23 August 2016 Comparison of contourlet transform and gray level co-occurrence matrix for analyzing cell-scattered patterns
Author Affiliations +
J. of Biomedical Optics, 21(8), 086013 (2016). doi:10.1117/1.JBO.21.8.086013
Distribution of scattered image patterns hinges on morphological and optical characteristics of cells. This paper applied a numerical method to simulate scattered images of real cell morphologies, which were reconstructed from confocal image stacks dyed by fluorescent stains. Two approaches, contourlet transform (CT) and gray level co-occurrence matrix (GLCM), were then used to analyze the simulated scattered images. The results showed that features extracted using GLCM contained more information than those extracted using CT. Higher classification accuracy could be achieved with a single GLCM parameter than CT and GLCM could achieve higher accuracy with fewer parameters than CT when using multiple parameters. Meanwhile, GLCM requires less computational cost. Thus, GLCM is more suitable and efficient than CT for the analysis of cell-scattered images.
Zhang, Wang, Feng, and Sa: Comparison of contourlet transform and gray level co-occurrence matrix for analyzing cell-scattered patterns



Mitochondrion is one of the most important organelles in most cells; it supplies the energy used by cells and plays a significant role in many cell activities,1 including cell differentiation and apoptosis. Cell-scattered light stimulated by coherent light can provide deep insight into a cell’s morphology.23.4 Previously, polarization diffraction imaging flow cytometry was developed, which could simultaneously obtain cross-polarized scattered images or a polarization-scattered image (p-SI) pair per cell carried by core flow and illuminated by a laser. It has been shown that the spatial patterns in p-SI images correlate with morphological features of biological cells,56.7.8 but it is difficult to distinguish scattered images obtained from different cell morphologies. Therefore, an effective assay algorithm for analyzing the scattered images corresponding to the cell morphology is necessary.

This paper reports a simulation method based on an accurate process of scattered light simulation6,910.11.12 and a reconstructed real cell morphology obtained in previous studies6,1213.14 to simulate the polarized cell-scattered images. The main characteristic of scattered images is pattern distribution, which can be treated as a type of frequency information. Contourlet transform (CT) can decompose an input image into several subimages that contain different scales and direction frequency information.1516.17.18 Gray level co-occurrence matrix (GLCM) analyzes the probability of pixel pairs, which is also frequency information.19,20 Thus, these two algorithms were applied to analyze scattered images simulated from real cell morphologies with different mitochondria volumes and refractive indices (RIs). The results our comparative study showed that features extracted using GLCM contain more information than those extracted using CT. Higher classification accuracy could be achieved with a single GLCM parameter than CT, and GLCM could achieve high accuracy with fewer parameters than CT when using multiple parameters. Meanwhile, GLCM requires less computational cost. GLCM is a more appropriate assay method than CT for cell-scattered images.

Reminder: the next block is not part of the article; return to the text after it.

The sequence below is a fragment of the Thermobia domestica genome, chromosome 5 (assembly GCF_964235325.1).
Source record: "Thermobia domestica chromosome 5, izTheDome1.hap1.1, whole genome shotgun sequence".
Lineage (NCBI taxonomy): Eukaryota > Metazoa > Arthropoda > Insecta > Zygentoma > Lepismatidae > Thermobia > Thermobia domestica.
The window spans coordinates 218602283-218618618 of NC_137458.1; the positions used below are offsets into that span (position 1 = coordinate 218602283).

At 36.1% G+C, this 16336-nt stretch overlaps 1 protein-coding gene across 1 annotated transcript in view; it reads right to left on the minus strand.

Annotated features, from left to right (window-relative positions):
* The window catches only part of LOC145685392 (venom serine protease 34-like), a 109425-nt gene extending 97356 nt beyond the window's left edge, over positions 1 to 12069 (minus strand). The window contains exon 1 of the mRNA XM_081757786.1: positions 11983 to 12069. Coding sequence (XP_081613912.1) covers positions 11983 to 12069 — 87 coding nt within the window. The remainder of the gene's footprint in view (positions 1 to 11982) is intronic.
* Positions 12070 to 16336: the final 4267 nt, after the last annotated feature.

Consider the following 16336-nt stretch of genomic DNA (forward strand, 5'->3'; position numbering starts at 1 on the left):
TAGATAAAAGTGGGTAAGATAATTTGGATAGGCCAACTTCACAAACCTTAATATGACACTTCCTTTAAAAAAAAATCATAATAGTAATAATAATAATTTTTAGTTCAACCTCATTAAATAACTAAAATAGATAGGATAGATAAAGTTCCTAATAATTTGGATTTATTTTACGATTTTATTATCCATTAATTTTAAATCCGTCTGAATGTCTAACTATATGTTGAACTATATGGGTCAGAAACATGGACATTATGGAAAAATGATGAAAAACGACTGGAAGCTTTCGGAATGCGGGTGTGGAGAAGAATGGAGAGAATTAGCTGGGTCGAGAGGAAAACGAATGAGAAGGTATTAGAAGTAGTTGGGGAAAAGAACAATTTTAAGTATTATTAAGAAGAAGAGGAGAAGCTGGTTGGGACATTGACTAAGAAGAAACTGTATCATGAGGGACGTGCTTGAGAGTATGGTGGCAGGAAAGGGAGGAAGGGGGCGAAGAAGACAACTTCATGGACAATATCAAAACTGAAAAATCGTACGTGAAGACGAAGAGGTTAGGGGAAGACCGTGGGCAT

Materials and Methods


Reconstructed Cell Three-Dimensional Structure and Refractive Index Model

The reconstructed cell three-dimensional (3-D) structures were acquired using a laser scanning confocal microscope (LSM510, Zeiss, Germany). Cells were stained with two fluorescent dyes, Syto 61 and Mito Tracker Orange CMTMRos (S11343 and M-7510, Life Technologies), using the same protocol as described in previous papers.6,12 Syto 61 marks the nucleic acids mainly distributed inside the nucleus, and Mito Tracker Orange CMTMRos mostly adheres to mitochondria. Stimulated by two laser beams with wavelengths of 633 and 532 nm, two 12-bit fluorescent intensity images of the nucleus and mitochondria were saved in the red and green channels, respectively, of an image stack with a resolution of 0.07  μm in the X- and Y-directions and 0.5  μm in the Z-direction as Fr(r) and Fg(r), where r is the voxel position inside the cell. Approximately 60 slices were acquired for each cell at different focal planes with a step size of 0.5  μm in one stack. Figure 1(a) shows some images at different focal planes of one normal human prostate epithelial cell, termed PCS (PCS440010, ATCC).

Fig. 1

PCS cell confocal images (a) typical confocal images of a PCS cell stack marked by the slice index at the upper left corner, (b) a section of the cell morphology reconstructed from (a); dark blue, green, and light blue represent the external surfaces of cell membrane, nucleus, and mitochondria, respectively.


After acquisition, the confocal image stack was processed with in-house software. The cell was segmented into three regions, nucleus, mitochondria, and cytoplasm, which were denoted as Ωn,Ωm, and Ωc, respectively. Ωn was further divided into three subregions denoted as Ωnl, Ωnm, and Ωnh with relatively low, medium, and high RIs according to their pixel intensities, respectively; larger intensity means more nucleic acids, which should have a larger RI. To achieve accurate simulated diffraction images, cell 3-D structures should have the same resolution in all three directions. Thus, interpolation between confocal slices was performed. As Amsterdam discrete dipole approximation (ADDA) code treated scatterer as an array of voxel that has the same size in three directions, equal resolution in three dimensions is also necessary for accurate simulation. Because of the different resolution of confocal images between different directions, 0.07  μm in X and Y and 0.5  μm in Z, the 3-D cell structures were interpolated in Z direction to obtain the same resolution as in X- and Y-directions, and the precise cell structure used for ADDA code. Details of segmentation and interpolation have been described elsewhere.12,14 The reconstructed 3-D cell structure is shown in Fig. 1(b) in which the nucleus, mitochondria, and cytoplasm can be clearly observed.